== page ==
Final Fantasy Dimensions represents something old, something new, something borrowed – make that everything borrowed – and something… true… to the, uh, spirit of Final Fantasy, or something.
Forget I said that. Let’s instead say that Dimensions is the Frankenstein’s monster of the Final Fantasy series, stitched together from the functional parts of the SNES era and powered by an artificial soul that, while respectable, fails to authentically replicate the series’ yesteryear magic. Which is a little sad, because that’s what Dimensions blatantly and desperately aims to do, and it’s also the thing we hoped it could do, more than anything else, but it falls just short.
But please don’t go thinking that Dimensions is total garbage – on the contrary, it’s surprisingly fun. Make no mistake about it: this isn’t your typical flash-in-the-pan style of iOS gaming; this is a fully-featured Final Fantasy epic that takes around 50 hours to complete. You may have guessed as much from the cumulative $30 price tag, but yeah.
Don’t let the cost creep you out, though – thirty bucks may feel like a small fortune by App Store standards – but for fans of old-school Final Fantasy, Dimensions is worth every penny. There’s a lot of vintage Final Fantasy action to be had here, perhaps more than you’d find in any other FF game.
Yes, it really is that big. Thankfully, you can purchase the game in parts, as needed, and the introduction chapter is free for all to try. This helps soften the impact of Dimensions substantial asking price.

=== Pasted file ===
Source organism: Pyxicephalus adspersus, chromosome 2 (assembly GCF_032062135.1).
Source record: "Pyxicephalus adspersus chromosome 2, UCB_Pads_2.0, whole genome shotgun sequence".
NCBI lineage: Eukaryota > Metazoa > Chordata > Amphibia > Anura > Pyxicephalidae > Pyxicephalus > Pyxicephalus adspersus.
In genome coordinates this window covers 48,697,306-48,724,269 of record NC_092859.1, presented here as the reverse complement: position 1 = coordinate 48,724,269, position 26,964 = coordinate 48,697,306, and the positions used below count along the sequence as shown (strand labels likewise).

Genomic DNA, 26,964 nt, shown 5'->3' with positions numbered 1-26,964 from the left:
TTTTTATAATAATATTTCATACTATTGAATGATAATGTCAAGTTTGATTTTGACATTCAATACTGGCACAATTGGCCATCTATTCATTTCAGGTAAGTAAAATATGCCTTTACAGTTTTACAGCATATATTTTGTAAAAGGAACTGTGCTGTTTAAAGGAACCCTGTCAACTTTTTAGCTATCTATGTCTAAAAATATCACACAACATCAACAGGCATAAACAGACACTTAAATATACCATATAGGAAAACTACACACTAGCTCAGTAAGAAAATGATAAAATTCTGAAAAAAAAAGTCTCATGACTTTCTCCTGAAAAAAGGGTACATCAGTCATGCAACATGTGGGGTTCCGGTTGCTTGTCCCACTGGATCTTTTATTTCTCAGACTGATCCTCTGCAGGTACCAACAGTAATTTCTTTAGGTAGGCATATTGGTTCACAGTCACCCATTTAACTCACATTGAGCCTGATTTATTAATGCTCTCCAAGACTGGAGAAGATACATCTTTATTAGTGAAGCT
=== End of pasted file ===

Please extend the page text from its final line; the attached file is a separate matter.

Sadly, the game’s plot is fluff and the dialog is some of the cringe-worthiest ever penned. Contrived, banal, and at times, insulting in its badness, the writing in Final Fantasy Dimensions is far and away the game’s weakest link. The words I’d use to describe it… let’s just say they rhyme with “schmucking schmitty”. Enduring the game’s story can be a real twist of the knife at times, but there’s a lot of good game there in between the parts where they talk.
Dimensions employs the job system from Final Fantasy V, with a new-ish range of jobs that feel more balanced but less inventive than the originals. The battles are fluid and controls are about as good as you could hope for on anything less than actual buttons. The game’s music is wonderful, too, and feels right at home in a retro game, despite having a modern production value. Everything that’s truly outstanding about Dimensions comes from the sum of its gameplay and presentation; functionally, it’s a wonderful homage to the series’ earlier feel.
Final Fantasy Dimensions is, ultimately, a ton of fun with a few caveats: First, check any expectations for a riveting story at the door. Second, you must be prepared, and willing, to power through a sometimes exhausting abundance of random battles. Forgive the game those sins, and you’ll discover that Dimensions is a solid and worthy addition to the halls of Final Fantasy.
About the Author
|Mark A. Brooks uses the A. initial in his name so as to seperate himself from the teeming legions of other Mark Brookses (there are at least 65,000 in the state of Michigan alone).
Keep up with him on twitter, because why not. @unoriginalG
Mark A. Brooks has written 599 posts on Delta Attack.